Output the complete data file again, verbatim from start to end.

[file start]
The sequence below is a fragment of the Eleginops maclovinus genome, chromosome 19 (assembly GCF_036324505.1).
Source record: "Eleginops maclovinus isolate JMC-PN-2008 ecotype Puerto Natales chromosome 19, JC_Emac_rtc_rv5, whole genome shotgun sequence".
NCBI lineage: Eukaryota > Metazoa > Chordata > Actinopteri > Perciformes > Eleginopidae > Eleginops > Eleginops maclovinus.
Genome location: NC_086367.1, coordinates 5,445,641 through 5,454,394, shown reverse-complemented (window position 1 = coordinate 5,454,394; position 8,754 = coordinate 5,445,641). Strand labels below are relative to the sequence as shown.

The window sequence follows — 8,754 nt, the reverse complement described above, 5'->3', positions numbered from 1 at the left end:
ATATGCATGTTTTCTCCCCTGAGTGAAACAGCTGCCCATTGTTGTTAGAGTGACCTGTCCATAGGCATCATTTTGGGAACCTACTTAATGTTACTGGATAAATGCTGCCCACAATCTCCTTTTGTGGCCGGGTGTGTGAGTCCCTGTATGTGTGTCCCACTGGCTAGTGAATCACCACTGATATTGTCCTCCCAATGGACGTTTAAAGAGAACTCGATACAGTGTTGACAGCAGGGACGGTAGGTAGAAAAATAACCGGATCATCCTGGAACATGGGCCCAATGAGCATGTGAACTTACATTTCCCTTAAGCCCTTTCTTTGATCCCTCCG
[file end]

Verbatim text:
The sequence below is a fragment of the Eleginops maclovinus genome, chromosome 19 (assembly GCF_036324505.1).
Source record: "Eleginops maclovinus isolate JMC-PN-2008 ecotype Puerto Natales chromosome 19, JC_Emac_rtc_rv5, whole genome shotgun sequence".
NCBI lineage: Eukaryota > Metazoa > Chordata > Actinopteri > Perciformes > Eleginopidae > Eleginops > Eleginops maclovinus.
Genome location: NC_086367.1, coordinates 5,445,641 through 5,454,394, shown reverse-complemented (window position 1 = coordinate 5,454,394; position 8,754 = coordinate 5,445,641). Strand labels below are relative to the sequence as shown.

The window sequence follows — 8,754 nt, the reverse complement described above, 5'->3', positions numbered from 1 at the left end:
ATATGCATGTTTTCTCCCCTGAGTGAAACAGCTGCCCATTGTTGTTAGAGTGACCTGTCCATAGGCATCATTTTGGGAACCTACTTAATGTTACTGGATAAATGCTGCCCACAATCTCCTTTTGTGGCCGGGTGTGTGAGTCCCTGTATGTGTGTCCCACTGGCTAGTGAATCACCACTGATATTGTCCTCCCAATGGACGTTTAAAGAGAACTCGATACAGTGTTGACAGCAGGGACGGTAGGTAGAAAAATAACCGGATCATCCTGGAACATGGGCCCAATGAGCATGTGAACTTACATTTCCCTTAAGCCCTTTCTTTGATCCCTCCG